To produce a complete system, the controller has to be combined with additional circuitry or software that acts as a bridge between the controller and the host system. In some systems, like the Apple II and IBM PC, this is controlled by software running on the computer's host microprocessor and the drive interface is connected directly to the processor using an expansion card. On other systems, like the Commodore 64 and Atari 8-bit family, there is no direct path from the controller to the host CPU and a second processor like the MOS 6507 or Zilog Z80 is used inside the drive for this purpose.

The original Apple II controller was in the form of a plug-in card on the host computer. It could support two drives, and the drives eliminated most of the normal onboard circuitry. This allowed Apple to arrange a deal with Shugart Associates for a simplified drive that lacked most of its normal circuitry. This meant that the combined cost of a single drive and controller card was roughly the same as on other systems, but a second drive could be connected for a smaller additional cost.

The IBM PC took a more conventional approach, their adaptor card could support up to four drives; on the PC direct memory access (DMA) to the drives was performed using IRQ 6. The diagram below shows a conventional floppy disk controller which communicates with the CPU via an Industry Standard Architecture (ISA) bus or similar bus and communicates with the floppy disk drive with a 34 pin ribbon cable. An alternative arrangement that is more usual in recent designs has the FDC included in a super I/O chip which communicates via a Low Pin Count (LPC) bus.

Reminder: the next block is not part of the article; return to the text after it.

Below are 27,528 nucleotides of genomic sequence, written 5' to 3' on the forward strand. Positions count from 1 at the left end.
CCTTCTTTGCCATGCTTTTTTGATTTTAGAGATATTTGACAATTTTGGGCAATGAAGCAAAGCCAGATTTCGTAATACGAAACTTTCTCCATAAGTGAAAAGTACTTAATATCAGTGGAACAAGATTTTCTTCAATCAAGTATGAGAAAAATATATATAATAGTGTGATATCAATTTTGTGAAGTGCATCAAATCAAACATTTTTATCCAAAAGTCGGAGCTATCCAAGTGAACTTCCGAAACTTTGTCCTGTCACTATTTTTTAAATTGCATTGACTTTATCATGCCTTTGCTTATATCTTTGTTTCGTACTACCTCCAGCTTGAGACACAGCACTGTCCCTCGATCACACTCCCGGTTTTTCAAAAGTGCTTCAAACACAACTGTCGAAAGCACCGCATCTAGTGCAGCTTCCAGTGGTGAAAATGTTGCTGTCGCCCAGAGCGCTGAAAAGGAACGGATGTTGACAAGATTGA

Block diagram showing FDC communication with the CPU and the FDD.

Most of the floppy disk controller (FDC) functions are performed by the integrated circuit but some are performed by external hardware circuits. The list of functions performed by each is given below.

Floppy disk controller functions (FDC)[edit]

  • Translate data bits into FM, MFM, M²FM, or GCR format to be able to record them
  • Interpret and execute commands such as seek, read, write, format, etc.
  • Error detection with checksums generation and verification, like CRC
  • Synchronize data with phase-locked loop (PLL)

External hardware functions[edit]

  • Selection of which floppy disk drive (FDD) to address
  • Switching-on the floppy drive motor
  • Reset signal for the floppy controller IC
  • Enable/disable interrupt and DMA signals in the floppy disk controller (FDC)
  • Data separation logic
  • Write pre-compensation logic
  • Line drivers for signals to the controller
  • Line receivers for signals from the controller

Input/output ports for common x86-PC controller[edit]

The FDC has three I/O ports. These are:

  • Data port
  • Main status register (MSR)
  • Digital control port

The first two reside inside the FDC IC while the Control port is in the external hardware. The addresses of these three ports are as follows.

Port Address
Port Name Location Port type
3F5 Data port Bidirectional I/O
3F4 Main status register FDC IC Input
3F2 Digital control port External hardware Output

Data port[edit]

This port is used by the software for three different purposes:

  • While issuing a command to the FDC IC, command and command parameter bytes are issued to the FDC IC through this port. The FDC IC stores the different parameters and the command in its internal registers.